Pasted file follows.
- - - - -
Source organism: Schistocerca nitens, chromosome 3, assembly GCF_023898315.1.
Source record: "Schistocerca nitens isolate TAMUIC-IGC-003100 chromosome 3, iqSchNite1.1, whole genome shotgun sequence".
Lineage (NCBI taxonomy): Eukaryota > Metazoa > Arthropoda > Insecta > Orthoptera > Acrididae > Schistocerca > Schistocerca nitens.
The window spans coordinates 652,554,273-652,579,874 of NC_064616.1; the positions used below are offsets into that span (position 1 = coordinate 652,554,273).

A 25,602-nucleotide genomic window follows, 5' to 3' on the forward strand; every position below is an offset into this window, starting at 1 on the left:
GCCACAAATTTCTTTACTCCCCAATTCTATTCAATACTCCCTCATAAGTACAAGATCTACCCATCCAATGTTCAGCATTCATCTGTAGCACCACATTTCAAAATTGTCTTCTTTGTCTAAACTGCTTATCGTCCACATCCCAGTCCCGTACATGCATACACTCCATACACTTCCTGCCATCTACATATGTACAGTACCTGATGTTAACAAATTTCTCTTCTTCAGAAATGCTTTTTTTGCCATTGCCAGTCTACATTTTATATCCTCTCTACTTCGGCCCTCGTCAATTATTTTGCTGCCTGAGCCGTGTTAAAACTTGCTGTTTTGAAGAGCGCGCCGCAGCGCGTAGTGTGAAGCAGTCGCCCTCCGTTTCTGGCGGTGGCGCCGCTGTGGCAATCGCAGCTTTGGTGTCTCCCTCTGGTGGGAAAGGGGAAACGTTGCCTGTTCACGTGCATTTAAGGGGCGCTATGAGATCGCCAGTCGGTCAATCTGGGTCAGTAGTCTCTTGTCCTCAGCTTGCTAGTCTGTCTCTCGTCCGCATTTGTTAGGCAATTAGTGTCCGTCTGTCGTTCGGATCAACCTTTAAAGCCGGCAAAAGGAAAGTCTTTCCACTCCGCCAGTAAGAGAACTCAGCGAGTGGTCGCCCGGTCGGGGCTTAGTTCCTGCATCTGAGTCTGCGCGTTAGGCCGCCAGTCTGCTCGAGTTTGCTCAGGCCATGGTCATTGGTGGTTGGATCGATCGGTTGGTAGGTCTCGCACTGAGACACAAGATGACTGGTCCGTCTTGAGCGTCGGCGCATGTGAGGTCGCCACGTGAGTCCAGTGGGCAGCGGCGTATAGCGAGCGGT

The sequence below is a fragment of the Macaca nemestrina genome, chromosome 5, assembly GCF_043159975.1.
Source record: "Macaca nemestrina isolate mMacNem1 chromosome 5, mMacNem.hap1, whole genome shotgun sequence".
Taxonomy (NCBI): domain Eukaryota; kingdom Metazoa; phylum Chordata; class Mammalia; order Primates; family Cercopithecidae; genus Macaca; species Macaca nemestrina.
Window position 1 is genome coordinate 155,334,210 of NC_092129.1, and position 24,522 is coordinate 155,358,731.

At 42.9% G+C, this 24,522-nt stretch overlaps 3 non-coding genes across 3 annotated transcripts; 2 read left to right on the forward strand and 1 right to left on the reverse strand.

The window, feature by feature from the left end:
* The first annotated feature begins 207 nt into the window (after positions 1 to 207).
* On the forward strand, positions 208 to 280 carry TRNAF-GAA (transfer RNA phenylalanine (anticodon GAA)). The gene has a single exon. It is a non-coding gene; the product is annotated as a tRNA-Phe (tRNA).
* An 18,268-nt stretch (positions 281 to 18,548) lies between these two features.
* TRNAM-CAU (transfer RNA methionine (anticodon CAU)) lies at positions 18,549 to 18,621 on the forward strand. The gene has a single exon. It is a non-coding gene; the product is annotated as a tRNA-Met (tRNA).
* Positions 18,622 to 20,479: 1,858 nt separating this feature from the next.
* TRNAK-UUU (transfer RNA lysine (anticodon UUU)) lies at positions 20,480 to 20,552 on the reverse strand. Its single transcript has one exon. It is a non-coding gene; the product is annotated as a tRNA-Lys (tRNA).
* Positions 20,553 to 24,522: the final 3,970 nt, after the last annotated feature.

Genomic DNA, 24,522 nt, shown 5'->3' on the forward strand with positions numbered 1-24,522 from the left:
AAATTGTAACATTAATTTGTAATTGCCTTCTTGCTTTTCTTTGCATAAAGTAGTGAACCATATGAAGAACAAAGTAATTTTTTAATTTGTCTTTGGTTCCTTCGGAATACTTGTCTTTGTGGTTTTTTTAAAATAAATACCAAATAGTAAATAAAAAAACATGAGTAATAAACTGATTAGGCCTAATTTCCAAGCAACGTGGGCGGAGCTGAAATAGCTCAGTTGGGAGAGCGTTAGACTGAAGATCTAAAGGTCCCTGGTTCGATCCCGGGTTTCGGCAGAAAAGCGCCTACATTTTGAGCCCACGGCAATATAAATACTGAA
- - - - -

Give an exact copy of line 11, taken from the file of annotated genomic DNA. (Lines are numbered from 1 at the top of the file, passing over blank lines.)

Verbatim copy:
At 42.9% G+C, this 24,522-nt stretch overlaps 3 non-coding genes across 3 annotated transcripts; 2 read left to right on the forward strand and 1 right to left on the reverse strand.